Finding the necessary financing to thrive — or just survive — can be difficult for small businesses. But there are resources available to help startups and entrepreneurs compete in this market.

“SBA loans are designed for borrowers that might not qualify for conventional financing due to a number of different reasons,” says Romona J. Davis, Vice President of SBA lending with FirstMerit Bank.

Smart Business spoke with Davis about how to determine whether an SBA loan could help your business, and how to get started with the process.

What are the differences between SBA loans and conventional loans?

The main difference is that SBA loans are backed by the United States government, which provides a guarantee to the bank. SBA loans are for borrowers that might not qualify for conventional financing due to a variety of reasons, such as:

  • Insufficient collateral

  • A startup business or one that’s only been in existence for a short period of time

  • The company is looking for a longer term on its owner-occupied commercial real estate purchase

  • The borrower is in a ‘high-risk’ industry

  • The borrower only wants to inject a minimum down payment

  • Impending or current ownership changes with the business

  • Inconsistent financial performance over the past few years

How does a lender determine if an industry is high risk?

It varies by bank. Most banks consider the restaurant industry as one that has a lot of risk associated with it. Also, when the economy changed and building contractors were negatively impacted, they became high risk.

However, being part of a high-risk industry doesn’t mean a conventional loan is impossible.

What can SBA loans be used for?

SBA loans can be used to:

  • Purchase owner-occupied commercial real estate

  • Buy out a business partner

  • Buy a business

  • Purchase machinery and equipment

  • Buy a franchise

  • Construct a building (the business must occupy 60 percent of the space)

  • Cover working capital needs

  • Refinance existing business debt

What types of businesses are eligible for SBA loans?

To qualify for SBA financing, the entity must be designated ‘for-profit.’ In addition, the business must meet certain SBA size standards, demonstrate good character, have a positive payment history on previous federal debt (no prior defaults on federal debt), possess U.S. or Legal Permanent Resident status, and show reasonable expectation of repayment.

What are the required size standards?

The SBA has developed size standards for different types of industries. Companies must meet either a maximum number of employees, maximum revenue amount or an alternative size standard to qualify as a small business.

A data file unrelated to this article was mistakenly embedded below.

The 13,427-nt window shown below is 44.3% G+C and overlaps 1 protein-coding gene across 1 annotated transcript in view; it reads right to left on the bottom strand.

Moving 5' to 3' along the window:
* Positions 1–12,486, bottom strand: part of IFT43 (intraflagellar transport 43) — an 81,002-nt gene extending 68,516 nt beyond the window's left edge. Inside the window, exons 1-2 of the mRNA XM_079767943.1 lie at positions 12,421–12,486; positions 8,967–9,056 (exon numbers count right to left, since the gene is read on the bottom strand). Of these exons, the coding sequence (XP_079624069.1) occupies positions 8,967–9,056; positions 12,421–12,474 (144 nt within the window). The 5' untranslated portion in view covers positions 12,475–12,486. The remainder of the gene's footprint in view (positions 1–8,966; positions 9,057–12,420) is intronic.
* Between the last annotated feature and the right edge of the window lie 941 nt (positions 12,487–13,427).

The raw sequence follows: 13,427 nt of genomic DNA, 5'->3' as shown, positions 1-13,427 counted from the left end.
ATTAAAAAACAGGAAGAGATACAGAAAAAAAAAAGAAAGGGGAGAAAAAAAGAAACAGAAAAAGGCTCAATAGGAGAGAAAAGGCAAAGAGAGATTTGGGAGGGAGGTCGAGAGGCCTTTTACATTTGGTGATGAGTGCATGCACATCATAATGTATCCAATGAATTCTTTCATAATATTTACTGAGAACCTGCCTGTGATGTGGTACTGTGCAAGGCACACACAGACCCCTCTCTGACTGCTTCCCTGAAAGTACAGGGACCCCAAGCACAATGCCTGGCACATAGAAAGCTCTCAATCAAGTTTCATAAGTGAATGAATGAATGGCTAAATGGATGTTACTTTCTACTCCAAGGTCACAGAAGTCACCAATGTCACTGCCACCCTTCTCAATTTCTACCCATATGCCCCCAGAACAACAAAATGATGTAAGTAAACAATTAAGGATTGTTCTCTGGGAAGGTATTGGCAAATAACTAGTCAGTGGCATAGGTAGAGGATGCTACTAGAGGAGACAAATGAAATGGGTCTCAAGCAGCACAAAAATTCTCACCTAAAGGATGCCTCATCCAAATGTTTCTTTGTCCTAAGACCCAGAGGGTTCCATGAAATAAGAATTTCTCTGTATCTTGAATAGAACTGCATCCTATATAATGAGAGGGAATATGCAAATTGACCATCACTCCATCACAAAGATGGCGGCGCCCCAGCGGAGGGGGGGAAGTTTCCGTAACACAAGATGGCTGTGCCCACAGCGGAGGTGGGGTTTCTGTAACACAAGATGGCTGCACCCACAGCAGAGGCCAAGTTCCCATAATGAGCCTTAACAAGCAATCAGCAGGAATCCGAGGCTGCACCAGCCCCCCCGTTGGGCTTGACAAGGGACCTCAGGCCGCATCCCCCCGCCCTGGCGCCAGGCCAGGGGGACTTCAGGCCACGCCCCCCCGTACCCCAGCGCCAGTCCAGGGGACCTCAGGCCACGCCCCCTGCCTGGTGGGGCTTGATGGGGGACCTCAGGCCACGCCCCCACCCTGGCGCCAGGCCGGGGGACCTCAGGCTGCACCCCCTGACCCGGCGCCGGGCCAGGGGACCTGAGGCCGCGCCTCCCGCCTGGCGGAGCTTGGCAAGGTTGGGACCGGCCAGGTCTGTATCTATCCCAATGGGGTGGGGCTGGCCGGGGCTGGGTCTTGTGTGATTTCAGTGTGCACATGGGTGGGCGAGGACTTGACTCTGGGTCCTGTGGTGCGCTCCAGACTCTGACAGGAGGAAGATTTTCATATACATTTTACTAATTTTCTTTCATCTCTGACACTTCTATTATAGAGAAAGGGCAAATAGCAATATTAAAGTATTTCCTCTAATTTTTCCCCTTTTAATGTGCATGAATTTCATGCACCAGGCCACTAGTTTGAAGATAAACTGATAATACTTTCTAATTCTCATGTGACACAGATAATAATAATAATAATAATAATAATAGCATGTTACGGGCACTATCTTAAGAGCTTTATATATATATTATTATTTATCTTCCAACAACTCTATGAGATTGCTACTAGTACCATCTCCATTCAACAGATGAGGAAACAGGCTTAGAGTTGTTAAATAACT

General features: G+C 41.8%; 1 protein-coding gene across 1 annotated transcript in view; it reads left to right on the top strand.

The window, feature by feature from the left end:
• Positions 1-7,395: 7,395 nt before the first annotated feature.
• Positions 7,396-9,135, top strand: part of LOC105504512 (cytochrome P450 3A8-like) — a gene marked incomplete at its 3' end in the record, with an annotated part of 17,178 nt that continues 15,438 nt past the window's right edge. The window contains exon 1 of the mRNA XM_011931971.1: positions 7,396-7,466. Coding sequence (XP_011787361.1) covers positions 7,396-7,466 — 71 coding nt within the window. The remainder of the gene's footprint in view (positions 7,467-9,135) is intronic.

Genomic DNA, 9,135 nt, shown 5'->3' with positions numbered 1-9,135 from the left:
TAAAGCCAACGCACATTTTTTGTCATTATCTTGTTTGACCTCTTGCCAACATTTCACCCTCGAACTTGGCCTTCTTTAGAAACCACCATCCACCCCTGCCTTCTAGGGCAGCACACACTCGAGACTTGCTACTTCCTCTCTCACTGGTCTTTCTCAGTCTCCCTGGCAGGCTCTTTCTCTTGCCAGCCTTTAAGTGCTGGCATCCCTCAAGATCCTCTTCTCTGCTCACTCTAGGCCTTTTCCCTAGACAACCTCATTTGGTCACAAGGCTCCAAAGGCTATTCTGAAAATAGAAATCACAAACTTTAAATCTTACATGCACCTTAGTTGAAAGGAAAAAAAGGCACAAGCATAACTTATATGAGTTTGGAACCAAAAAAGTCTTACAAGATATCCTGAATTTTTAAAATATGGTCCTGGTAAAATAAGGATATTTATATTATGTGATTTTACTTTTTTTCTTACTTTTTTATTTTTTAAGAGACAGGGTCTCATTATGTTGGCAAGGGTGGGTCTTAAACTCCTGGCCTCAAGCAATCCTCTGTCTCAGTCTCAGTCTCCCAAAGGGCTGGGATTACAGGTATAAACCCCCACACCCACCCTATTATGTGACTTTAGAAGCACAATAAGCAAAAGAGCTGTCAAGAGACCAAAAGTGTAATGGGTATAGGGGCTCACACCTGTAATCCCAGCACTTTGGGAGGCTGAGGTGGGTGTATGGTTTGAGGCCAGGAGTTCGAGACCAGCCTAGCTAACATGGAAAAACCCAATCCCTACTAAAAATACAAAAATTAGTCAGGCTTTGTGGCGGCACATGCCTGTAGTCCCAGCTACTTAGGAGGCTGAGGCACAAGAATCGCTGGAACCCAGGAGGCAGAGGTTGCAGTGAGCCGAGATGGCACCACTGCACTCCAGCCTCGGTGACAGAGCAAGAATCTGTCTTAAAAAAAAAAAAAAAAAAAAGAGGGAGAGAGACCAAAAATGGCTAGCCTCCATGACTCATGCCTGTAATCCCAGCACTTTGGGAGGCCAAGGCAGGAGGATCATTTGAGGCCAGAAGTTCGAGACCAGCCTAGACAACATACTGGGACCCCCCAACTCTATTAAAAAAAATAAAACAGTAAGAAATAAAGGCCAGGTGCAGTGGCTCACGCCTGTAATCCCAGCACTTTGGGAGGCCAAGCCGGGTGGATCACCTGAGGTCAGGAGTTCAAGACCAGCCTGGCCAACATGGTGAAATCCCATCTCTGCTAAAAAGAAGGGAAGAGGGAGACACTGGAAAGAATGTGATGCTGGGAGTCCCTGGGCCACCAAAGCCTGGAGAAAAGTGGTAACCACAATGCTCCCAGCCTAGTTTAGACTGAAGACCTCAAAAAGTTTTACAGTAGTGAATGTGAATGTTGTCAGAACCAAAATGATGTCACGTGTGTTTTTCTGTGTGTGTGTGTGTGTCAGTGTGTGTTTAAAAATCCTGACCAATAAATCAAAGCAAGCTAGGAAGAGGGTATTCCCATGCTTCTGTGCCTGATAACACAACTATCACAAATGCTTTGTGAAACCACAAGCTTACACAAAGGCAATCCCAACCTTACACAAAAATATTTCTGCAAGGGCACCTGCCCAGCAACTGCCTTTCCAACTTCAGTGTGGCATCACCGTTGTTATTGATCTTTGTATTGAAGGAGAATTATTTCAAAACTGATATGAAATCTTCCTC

How is ‘good character’ determined?

First, the SBA looks at the company’s credit, tax liens and any prior delinquencies with the government.

Also, the SBA always wants to know if a borrower has any criminal background, has been under indictment, is currently on probation, has ever been on probation, or has ever been charged with or arrested for any criminal offense, other than a minor motor vehicle violation.

The two ways to assess character, from the SBA’s perspective, are through personal credit and personal background.

Why might a business opt for an SBA loan instead of a conventional loan?

Businesses might opt for an SBA loan versus a conventional loan if they:

  • Want a longer term on their owner-occupied commercial real estate or equipment loan

  • Want a straight term and amortization versus a balloon note

  • Prefer a lower down payment on their transaction

  • Have a collateral shortfall

  • Want to consolidate business debt into one loan that could offer a longer repayment period

  • Want to buy out their business partner with a minimum equity injection

  • Want to purchase a business but there’s insufficient collateral

  • Desire cash flow savings due to a longer term and amortization

How can businesses get started with the loan process?

If a business is interested in an SBA loan, the first step is to contact a bank that participates in the SBA program. The banker will need to make certain that the company is eligible as indicated above. Assuming the business is eligible, the borrower would need to provide a financing package to the bank for SBA consideration.